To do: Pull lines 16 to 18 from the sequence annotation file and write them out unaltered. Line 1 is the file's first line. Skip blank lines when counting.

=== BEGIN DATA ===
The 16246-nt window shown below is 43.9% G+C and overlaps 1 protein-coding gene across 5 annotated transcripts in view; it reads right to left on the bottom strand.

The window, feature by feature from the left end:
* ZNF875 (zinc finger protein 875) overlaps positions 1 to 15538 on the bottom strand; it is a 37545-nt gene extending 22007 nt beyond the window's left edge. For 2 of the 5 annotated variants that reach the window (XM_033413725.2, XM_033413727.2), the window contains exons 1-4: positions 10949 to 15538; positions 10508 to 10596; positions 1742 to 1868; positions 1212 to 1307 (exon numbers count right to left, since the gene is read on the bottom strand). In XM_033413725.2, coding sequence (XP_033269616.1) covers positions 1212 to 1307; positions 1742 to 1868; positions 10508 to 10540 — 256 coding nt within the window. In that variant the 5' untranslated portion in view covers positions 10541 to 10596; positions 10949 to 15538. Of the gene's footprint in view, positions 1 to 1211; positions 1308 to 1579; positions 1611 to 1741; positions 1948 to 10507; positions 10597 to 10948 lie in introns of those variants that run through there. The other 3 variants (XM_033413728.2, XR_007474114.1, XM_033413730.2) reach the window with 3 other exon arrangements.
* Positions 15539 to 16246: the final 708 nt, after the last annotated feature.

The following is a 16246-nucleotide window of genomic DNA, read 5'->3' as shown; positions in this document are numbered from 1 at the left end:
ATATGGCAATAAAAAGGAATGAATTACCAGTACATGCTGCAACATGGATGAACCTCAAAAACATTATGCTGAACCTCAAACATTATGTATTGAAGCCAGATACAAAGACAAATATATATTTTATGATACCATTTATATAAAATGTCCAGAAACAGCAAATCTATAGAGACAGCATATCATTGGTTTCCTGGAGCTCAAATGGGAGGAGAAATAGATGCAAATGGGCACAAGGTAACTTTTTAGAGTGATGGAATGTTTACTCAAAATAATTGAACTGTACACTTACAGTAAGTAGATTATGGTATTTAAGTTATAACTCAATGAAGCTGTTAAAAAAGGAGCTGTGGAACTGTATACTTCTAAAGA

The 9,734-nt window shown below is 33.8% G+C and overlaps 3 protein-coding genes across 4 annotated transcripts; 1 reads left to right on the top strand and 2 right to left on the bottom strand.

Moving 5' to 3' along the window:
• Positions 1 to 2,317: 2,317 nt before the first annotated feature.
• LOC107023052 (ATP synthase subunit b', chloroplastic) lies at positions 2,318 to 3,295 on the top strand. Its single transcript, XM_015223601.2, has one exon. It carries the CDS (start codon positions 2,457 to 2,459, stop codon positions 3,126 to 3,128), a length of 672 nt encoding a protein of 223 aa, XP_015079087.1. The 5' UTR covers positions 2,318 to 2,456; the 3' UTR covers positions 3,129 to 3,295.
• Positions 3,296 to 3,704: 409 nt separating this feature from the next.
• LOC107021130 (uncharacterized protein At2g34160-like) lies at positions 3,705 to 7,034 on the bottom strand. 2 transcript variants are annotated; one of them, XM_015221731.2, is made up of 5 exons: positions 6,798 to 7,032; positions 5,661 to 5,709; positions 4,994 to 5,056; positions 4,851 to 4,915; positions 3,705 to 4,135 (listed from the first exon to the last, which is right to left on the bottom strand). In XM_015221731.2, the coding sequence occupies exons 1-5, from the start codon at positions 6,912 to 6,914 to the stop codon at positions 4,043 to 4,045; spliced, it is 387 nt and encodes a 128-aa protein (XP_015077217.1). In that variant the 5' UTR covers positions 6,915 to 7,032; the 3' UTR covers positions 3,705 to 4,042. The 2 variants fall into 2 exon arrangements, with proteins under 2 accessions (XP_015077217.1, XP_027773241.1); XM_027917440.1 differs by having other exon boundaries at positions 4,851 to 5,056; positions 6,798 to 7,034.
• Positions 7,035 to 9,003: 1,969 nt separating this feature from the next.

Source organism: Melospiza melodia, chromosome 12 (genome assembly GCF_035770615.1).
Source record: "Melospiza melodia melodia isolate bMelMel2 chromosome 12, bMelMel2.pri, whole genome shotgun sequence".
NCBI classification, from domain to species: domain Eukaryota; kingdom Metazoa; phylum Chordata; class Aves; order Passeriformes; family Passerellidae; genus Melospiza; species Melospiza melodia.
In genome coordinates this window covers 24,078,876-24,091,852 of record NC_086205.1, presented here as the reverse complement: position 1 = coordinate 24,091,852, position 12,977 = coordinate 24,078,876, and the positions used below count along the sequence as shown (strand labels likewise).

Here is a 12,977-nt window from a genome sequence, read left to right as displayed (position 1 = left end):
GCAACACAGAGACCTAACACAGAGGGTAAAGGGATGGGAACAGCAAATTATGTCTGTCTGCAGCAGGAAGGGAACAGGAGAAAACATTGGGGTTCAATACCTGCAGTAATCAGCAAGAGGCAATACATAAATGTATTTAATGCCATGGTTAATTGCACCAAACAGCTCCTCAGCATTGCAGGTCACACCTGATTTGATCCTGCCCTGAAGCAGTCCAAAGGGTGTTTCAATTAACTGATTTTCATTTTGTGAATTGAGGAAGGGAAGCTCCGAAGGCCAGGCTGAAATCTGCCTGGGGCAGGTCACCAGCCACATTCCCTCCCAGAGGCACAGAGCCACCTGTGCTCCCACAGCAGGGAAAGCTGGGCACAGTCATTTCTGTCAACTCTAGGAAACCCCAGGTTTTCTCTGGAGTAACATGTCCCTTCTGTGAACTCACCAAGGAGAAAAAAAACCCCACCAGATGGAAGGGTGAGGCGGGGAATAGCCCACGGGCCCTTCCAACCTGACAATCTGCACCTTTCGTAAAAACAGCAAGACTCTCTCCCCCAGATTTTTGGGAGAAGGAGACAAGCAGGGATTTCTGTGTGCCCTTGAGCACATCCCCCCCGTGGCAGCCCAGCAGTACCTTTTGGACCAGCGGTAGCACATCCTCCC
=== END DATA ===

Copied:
NCBI classification, from domain to species: domain Eukaryota; kingdom Metazoa; phylum Chordata; class Aves; order Passeriformes; family Passerellidae; genus Melospiza; species Melospiza melodia.
In genome coordinates this window covers 24,078,876-24,091,852 of record NC_086205.1, presented here as the reverse complement: position 1 = coordinate 24,091,852, position 12,977 = coordinate 24,078,876, and the positions used below count along the sequence as shown (strand labels likewise).

Here is a 12,977-nt window from a genome sequence, read left to right as displayed (position 1 = left end):